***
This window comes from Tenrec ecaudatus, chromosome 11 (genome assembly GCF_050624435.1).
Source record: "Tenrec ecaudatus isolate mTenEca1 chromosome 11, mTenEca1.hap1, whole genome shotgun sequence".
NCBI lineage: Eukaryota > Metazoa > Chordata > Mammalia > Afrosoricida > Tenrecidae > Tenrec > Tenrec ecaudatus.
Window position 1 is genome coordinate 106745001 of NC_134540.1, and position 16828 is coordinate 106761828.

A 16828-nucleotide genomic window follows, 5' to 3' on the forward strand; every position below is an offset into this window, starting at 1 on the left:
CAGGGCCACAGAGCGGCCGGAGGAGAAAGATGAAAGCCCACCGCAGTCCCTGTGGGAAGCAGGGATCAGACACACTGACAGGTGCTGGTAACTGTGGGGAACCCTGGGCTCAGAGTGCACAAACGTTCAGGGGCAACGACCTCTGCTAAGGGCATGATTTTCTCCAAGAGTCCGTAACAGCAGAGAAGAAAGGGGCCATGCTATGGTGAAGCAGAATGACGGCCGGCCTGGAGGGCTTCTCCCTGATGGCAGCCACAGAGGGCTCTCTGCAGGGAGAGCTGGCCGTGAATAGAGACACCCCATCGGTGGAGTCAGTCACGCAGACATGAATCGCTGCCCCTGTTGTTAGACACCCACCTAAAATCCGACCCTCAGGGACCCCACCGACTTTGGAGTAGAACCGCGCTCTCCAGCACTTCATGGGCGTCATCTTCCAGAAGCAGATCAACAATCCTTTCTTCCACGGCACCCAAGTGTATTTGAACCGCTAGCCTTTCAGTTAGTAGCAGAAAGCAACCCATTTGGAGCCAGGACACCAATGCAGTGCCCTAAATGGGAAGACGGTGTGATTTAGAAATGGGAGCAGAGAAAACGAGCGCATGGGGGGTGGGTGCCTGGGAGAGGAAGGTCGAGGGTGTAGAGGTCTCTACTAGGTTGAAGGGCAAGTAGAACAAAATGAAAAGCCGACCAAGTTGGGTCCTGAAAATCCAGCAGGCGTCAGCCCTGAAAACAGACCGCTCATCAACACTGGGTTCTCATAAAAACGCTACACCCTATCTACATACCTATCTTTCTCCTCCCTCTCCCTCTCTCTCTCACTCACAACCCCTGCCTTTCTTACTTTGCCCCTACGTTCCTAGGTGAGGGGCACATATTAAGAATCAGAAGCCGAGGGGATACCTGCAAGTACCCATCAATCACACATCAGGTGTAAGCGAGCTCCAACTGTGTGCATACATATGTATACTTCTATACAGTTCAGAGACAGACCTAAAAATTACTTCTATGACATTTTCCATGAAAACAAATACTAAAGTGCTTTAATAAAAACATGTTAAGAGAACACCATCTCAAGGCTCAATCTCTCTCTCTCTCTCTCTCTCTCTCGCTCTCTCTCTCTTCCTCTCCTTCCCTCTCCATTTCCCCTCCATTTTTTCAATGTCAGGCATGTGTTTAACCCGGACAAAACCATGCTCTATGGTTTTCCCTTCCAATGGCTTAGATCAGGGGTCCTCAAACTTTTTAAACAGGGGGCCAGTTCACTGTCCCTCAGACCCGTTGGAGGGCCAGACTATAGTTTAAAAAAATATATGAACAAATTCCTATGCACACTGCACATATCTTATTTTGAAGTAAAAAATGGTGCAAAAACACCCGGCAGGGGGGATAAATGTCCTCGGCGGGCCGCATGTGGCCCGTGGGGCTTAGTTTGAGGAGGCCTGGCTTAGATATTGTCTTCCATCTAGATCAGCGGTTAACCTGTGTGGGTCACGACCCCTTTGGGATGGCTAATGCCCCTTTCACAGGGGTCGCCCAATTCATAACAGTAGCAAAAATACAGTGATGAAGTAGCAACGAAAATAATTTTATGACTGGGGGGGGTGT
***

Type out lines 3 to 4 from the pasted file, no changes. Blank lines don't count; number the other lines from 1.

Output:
NCBI lineage: Eukaryota > Metazoa > Chordata > Mammalia > Afrosoricida > Tenrecidae > Tenrec > Tenrec ecaudatus.
Window position 1 is genome coordinate 106745001 of NC_134540.1, and position 16828 is coordinate 106761828.